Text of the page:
With the additional 372,000 jobs in Friday's report from the Bureau of Labor Statistics, the U.S. economy is just a couple of good months away from recovering all the jobs it lost following the COVID-19 shutdowns in March 2020.
The losses and subsequent rebound are obvious to anyone looking at charts of the nation's employment numbers, whether the timeline focuses on the pandemic era (below), or the past 86 years (above).
Most economists would say the proverbial finish line is many thousands of jobs farther ahead, considering how many jobs might have been created without a pandemic.
Still, we're approaching a moment in time that might have seemed far away in the depths of 2020's job losses.
How many jobs returned since COVID-19 shutdowns
With June's numbers, employment growth moderated to a still-robust average of 383,000 jobs a month in the spring from about 600,000 the prior three months as the nation draws closer to recovering all 22 million jobs lost in the pandemic. It has now recouped 21.5 million, or 97.6%, and could reclaim the rest in the next couple of months.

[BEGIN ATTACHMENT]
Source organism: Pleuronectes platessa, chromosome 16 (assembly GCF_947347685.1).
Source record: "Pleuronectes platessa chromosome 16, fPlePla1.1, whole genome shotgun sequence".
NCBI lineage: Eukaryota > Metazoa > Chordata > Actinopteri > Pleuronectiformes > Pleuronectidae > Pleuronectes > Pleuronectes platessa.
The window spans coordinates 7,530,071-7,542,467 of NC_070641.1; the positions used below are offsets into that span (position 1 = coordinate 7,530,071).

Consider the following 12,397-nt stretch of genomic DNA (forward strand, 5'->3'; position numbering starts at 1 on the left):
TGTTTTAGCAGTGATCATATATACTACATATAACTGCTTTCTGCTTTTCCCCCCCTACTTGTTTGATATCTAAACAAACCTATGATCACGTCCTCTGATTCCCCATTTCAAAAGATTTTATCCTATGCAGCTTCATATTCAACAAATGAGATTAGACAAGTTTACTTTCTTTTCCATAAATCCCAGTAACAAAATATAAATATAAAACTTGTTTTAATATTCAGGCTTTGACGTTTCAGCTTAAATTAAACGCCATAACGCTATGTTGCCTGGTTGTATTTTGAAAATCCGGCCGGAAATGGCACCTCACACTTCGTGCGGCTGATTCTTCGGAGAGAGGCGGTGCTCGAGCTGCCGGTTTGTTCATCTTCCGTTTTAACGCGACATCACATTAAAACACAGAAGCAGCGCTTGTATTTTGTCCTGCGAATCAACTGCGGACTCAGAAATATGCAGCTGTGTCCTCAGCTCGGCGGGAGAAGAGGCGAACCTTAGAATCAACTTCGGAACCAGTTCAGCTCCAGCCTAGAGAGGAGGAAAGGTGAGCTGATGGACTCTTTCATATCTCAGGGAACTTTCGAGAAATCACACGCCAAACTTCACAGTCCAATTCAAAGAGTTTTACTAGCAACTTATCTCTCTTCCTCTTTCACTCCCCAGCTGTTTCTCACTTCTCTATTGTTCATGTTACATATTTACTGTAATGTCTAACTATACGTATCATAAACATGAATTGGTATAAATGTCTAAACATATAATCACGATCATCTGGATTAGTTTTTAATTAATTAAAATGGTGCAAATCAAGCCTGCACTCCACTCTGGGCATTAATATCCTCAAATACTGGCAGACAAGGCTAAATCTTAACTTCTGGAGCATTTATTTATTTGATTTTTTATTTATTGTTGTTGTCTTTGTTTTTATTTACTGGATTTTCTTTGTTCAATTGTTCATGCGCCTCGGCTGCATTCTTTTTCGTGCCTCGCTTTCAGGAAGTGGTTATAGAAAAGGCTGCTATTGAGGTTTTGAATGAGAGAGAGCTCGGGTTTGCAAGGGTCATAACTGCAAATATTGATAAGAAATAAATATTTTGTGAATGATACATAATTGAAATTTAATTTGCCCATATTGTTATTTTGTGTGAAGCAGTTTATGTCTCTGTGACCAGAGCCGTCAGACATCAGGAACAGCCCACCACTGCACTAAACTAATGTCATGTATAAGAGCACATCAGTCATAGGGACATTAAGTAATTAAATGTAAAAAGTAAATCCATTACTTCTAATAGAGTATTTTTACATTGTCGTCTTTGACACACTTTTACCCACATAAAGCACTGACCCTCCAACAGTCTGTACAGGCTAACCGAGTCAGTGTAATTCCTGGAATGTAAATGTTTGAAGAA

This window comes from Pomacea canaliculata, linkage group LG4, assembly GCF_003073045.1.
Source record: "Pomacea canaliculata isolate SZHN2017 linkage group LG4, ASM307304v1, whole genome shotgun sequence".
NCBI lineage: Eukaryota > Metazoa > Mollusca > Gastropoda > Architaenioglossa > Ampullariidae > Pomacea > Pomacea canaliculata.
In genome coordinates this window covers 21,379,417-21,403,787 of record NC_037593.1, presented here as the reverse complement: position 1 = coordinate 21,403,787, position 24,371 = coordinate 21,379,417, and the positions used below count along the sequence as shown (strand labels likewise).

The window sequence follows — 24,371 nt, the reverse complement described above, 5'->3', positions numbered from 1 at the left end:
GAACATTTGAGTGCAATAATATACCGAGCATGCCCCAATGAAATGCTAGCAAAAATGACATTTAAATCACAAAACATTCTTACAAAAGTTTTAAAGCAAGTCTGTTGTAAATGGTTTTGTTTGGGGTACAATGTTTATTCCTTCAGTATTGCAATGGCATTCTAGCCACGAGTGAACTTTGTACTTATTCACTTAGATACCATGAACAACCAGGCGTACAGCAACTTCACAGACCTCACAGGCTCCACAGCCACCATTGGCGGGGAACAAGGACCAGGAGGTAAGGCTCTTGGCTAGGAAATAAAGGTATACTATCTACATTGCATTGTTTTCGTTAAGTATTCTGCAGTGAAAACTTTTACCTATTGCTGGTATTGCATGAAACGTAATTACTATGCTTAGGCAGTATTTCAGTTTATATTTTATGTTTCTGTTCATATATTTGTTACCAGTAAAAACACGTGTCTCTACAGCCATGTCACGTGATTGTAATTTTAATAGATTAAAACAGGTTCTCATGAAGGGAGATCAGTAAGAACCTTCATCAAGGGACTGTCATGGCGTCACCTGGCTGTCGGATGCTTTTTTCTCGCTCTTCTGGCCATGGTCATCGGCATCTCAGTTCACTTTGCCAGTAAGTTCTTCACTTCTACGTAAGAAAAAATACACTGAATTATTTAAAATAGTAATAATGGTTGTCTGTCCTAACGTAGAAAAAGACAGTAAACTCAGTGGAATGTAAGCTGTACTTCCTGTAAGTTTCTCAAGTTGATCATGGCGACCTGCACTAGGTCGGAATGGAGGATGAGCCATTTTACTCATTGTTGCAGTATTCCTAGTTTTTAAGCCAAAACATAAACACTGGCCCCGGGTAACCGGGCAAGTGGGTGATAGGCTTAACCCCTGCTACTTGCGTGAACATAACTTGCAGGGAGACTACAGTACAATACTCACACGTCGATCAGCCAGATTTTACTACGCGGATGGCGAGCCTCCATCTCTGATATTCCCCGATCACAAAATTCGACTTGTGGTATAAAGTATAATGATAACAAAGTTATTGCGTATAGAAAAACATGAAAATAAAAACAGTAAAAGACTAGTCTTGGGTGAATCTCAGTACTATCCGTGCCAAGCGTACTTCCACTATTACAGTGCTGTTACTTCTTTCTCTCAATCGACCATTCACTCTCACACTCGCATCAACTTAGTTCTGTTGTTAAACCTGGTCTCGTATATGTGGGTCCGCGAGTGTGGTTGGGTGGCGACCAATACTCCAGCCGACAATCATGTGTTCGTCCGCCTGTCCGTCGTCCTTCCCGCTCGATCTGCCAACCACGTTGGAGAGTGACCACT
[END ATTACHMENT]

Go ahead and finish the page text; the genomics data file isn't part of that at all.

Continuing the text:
Job gains were also steady throughout 2021 – even amid all the reports of the "Great Resignation" and the millions of unfilled jobs.
Wednesday's Job Openings and Labor Turnover Survey from the BLS showed there were more than enough jobs for the U.S. workforce to surpass February 2020. There were nearly two jobs (11.3 million) in May for every unemployed person (5.95 million) looking for one.
OK, so that was "1 chart" mapped over two different periods, but there are a couple of other interesting charts from the June jobs report compared to February 2020.
Who hasn't returned to the workforce?
A different survey in Friday's jobs report gives a sense of the shifting demographics of the U.S. workforce since February 2020. In general, there are fewer white workers, women, 20-somethings and older workers.
June 2022 unemployment rate near February 2020 rate
Even with fewer people working in June compared with February 2020, the unemployment rates are nearly equal. That's because there are also fewer people looking for jobs, which reduces the total number of workers who make up the rate.
SOURCE USA TODAY Network reporting and research; Bureau of Labor Statistics